CNN says it is “completely uncomfortable” with hacked emails showing that former contributor and interim Democratic National Committee chairwoman Donna Brazile shared questions with the Clinton campaign before a debate and a town hall during the Democratic primary, and has accepted her resignation.
Hacked emails posted by WikiLeaks show Brazile, whose CNN contract was suspended when she became interim DNC chair over the summer, sharing with the Clinton campaign a question that would be posed to Hillary Clinton before the March CNN Democratic debate in Flint, as well as a possible question prior to a CNN town hall, also in March.
In a statement, CNN spokeswoman Lauren Pratapas said that on Oct. 14, the network accepted Brazile’s resignation.
On October 14th, CNN accepted Donna Brazile’s resignation as a CNN contributor. [Her deal had previously been suspended in July when she became the interim head of the DNC.] CNN never gave Brazile access to any questions, prep material, attendee list, background information or meetings in advance of a town hall or debate. We are completely uncomfortable with what we have learned about her interactions with the Clinton campaign while she was a CNN contributor, Pratapas said.
In a tweet, Brazile thanked CNN and her now former colleagues there. Thank you @CNN. Honored to be a Democratic Strategist and commentator on the network. Godspeed to all my former colleagues, she wrote.
A CNN employee, speaking on background, suggested Brazile may have met the woman who was supposed to pose the question about lead poisoning during a service event planned the day before the debate.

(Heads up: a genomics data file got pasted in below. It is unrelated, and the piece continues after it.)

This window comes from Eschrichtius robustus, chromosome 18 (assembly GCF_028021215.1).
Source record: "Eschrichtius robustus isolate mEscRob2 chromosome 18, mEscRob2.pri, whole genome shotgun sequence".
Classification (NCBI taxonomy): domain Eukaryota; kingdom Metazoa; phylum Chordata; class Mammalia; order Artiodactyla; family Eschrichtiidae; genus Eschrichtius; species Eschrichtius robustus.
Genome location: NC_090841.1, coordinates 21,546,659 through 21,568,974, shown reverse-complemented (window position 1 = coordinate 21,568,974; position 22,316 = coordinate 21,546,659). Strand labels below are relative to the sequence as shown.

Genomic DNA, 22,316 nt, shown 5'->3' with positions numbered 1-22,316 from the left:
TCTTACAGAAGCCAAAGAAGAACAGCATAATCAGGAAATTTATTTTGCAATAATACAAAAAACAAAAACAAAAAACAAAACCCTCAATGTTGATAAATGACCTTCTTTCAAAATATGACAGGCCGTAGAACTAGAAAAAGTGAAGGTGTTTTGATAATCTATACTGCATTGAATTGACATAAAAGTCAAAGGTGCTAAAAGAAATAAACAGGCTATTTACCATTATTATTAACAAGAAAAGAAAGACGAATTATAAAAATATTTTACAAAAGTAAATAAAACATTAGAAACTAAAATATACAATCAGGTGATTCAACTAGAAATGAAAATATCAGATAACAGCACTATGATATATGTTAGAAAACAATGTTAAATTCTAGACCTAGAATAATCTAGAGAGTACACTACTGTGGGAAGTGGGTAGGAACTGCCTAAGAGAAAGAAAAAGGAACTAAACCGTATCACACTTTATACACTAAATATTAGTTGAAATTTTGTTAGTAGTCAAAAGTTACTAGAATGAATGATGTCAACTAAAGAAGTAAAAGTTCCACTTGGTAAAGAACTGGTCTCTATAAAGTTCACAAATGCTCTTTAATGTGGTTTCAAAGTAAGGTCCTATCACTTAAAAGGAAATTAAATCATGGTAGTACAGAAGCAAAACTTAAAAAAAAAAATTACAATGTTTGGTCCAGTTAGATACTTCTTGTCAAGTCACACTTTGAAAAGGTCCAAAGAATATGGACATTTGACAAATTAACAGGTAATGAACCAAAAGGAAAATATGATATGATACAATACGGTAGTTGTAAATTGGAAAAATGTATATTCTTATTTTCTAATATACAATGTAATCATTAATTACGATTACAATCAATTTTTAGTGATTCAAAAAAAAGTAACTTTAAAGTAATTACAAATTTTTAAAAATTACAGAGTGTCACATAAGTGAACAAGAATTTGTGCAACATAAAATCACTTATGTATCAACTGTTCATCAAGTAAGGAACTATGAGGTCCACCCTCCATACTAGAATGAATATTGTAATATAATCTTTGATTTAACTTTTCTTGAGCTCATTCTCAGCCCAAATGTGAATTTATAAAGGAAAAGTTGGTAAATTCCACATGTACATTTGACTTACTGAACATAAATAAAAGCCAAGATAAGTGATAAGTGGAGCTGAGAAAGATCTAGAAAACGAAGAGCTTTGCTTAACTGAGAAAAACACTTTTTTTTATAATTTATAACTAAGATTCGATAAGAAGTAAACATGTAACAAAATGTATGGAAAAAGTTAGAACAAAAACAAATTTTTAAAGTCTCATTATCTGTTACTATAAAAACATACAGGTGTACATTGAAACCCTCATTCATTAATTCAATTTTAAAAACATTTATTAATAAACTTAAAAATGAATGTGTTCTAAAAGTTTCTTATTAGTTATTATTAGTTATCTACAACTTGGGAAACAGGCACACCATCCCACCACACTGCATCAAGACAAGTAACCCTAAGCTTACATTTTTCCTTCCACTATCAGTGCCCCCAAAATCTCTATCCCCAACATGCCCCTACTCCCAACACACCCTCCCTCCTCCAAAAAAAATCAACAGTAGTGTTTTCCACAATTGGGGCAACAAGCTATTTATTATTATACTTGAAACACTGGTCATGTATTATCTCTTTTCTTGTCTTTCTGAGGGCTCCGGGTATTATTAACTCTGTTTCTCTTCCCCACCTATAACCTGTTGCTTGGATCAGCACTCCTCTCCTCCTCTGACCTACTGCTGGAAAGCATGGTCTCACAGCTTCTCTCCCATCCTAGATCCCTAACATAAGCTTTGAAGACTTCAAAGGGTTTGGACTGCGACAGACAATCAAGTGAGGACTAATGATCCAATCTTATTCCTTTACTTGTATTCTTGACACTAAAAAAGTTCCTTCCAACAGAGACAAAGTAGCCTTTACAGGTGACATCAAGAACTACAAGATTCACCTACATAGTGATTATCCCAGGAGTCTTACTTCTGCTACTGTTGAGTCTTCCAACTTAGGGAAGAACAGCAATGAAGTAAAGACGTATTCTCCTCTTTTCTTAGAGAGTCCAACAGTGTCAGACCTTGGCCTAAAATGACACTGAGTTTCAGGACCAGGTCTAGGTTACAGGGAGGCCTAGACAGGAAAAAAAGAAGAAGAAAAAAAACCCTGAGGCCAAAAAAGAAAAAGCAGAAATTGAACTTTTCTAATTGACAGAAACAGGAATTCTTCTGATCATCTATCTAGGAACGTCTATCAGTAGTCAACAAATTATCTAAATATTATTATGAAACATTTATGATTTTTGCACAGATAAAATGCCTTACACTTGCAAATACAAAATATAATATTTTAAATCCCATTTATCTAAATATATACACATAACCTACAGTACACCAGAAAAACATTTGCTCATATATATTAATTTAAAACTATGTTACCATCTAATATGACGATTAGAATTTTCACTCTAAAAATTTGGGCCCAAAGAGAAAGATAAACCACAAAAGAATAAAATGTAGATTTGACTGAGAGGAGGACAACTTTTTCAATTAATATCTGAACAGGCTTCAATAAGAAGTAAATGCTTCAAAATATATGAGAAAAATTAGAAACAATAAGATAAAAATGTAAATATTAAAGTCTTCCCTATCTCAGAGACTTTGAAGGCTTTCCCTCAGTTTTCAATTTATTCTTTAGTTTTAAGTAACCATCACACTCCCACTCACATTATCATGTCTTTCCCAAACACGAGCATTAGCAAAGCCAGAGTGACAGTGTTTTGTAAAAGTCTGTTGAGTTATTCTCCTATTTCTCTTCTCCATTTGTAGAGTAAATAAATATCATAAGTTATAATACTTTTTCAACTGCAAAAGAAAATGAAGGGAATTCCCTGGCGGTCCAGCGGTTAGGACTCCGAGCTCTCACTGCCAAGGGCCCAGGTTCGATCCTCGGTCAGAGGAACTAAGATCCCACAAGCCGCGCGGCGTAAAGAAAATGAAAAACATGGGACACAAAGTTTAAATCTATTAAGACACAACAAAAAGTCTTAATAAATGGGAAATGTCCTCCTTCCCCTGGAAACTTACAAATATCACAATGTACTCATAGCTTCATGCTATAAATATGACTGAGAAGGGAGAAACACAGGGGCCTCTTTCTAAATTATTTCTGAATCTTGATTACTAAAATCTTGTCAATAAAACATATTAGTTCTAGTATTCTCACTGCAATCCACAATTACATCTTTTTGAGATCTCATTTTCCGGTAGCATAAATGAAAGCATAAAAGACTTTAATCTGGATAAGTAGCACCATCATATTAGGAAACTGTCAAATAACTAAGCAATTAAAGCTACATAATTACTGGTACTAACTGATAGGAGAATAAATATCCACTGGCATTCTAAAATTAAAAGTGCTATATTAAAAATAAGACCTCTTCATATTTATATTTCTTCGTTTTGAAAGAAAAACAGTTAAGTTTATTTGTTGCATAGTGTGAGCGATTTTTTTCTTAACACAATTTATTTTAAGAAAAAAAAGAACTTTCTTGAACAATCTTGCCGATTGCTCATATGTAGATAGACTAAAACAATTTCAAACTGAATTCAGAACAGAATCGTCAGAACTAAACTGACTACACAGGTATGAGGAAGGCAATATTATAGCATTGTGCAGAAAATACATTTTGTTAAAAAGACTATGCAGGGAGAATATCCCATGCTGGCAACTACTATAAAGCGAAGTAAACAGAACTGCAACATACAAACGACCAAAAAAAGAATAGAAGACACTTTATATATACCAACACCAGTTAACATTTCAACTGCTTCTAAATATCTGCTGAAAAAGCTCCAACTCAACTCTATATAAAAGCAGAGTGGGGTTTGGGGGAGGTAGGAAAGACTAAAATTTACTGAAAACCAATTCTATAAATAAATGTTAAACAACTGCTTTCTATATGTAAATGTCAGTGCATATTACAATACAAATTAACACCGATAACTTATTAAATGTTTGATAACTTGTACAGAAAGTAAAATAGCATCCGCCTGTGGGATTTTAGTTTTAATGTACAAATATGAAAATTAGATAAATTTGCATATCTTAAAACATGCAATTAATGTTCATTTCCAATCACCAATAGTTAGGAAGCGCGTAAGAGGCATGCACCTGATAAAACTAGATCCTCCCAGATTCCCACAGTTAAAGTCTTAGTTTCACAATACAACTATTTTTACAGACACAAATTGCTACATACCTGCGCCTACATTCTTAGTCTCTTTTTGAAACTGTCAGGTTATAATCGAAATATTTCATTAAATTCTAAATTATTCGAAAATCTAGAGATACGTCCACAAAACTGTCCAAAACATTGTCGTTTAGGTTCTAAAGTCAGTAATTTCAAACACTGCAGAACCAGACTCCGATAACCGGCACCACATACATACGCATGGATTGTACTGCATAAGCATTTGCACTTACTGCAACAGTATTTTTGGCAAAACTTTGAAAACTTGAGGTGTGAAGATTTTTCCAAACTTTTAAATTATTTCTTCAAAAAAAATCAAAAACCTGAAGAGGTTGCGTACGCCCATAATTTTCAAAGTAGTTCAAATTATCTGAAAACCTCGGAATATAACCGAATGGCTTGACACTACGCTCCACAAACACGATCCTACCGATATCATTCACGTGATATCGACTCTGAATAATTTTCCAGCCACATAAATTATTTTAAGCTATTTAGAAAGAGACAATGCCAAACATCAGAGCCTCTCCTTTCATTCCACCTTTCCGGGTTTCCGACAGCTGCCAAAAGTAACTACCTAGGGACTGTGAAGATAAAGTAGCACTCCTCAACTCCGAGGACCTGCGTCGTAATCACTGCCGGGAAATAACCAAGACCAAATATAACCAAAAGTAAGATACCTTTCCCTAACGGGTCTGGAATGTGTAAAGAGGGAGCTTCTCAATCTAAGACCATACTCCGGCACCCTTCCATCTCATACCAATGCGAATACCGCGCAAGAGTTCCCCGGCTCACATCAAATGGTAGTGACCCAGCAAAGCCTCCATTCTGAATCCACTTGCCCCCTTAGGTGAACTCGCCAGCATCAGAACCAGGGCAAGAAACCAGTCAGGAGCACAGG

As for the town hall event, a follow up email from Brazile posted by WikiLeaks on Monday and other emails obtained by POLITICO seem to point to Roland Martin, a TV One host who was co-moderating the Town Hall, as the source of the questions.
In a nutshell, the Federal Bureau of Investigation and the Justice Department permitted Hillary Clinton’s aide Cheryl Mills — the subject of a criminal investigation, who had been given immunity from prosecution despite strong evidence that she had lied to investigators — to participate as a lawyer for Clinton, the principal subject of the same criminal investigation. This unheard-of accommodation was made in violation not only of rudimentary investigative protocols and attorney-ethics rules, but also of the federal criminal law.
Yet, the FBI and the Justice Department, the nation’s chief enforcers of the federal criminal law, tell us they were powerless to object.
In his testimony this week before the House Judiciary Committee, FBI director James Comey inveighed against critics who have slimed the Bureau as “weasels” over its handling of the Clinton e-mails investigation. I am not one of those people. After a quarter-century in the trenches with the Bureau as a prosecutor, I am one of those hopeless romantics who love the FBI and harbor real affection for the director himself.
I genuinely hate this case. I don’t mind disagreeing with the Bureau, a not infrequent occurrence in my former career. But I am hardwired to presume the FBI’s integrity. Thus, no matter how much irregularities in the Clinton investigation have rankled me, I’ve chalked them up to the Bureau’s being hamstrung. There was no chance on God’s green earth that President Obama and his Justice Department were ever going to permit an indictment of Hillary Clinton. Jim Comey says he didn’t make his final decision to recommend against prosecution until after Mrs. Clinton was interviewed at the end of the investigation, and that he did not coordinate that decision with his Obama-administration superiors. If he says so, that’s good enough for me. But it doesn’t mean the director made his decision detached from the dismal reality of the situation. And whatever one’s armchair-quarterback view on how he should have handled it, that reality was not of his making.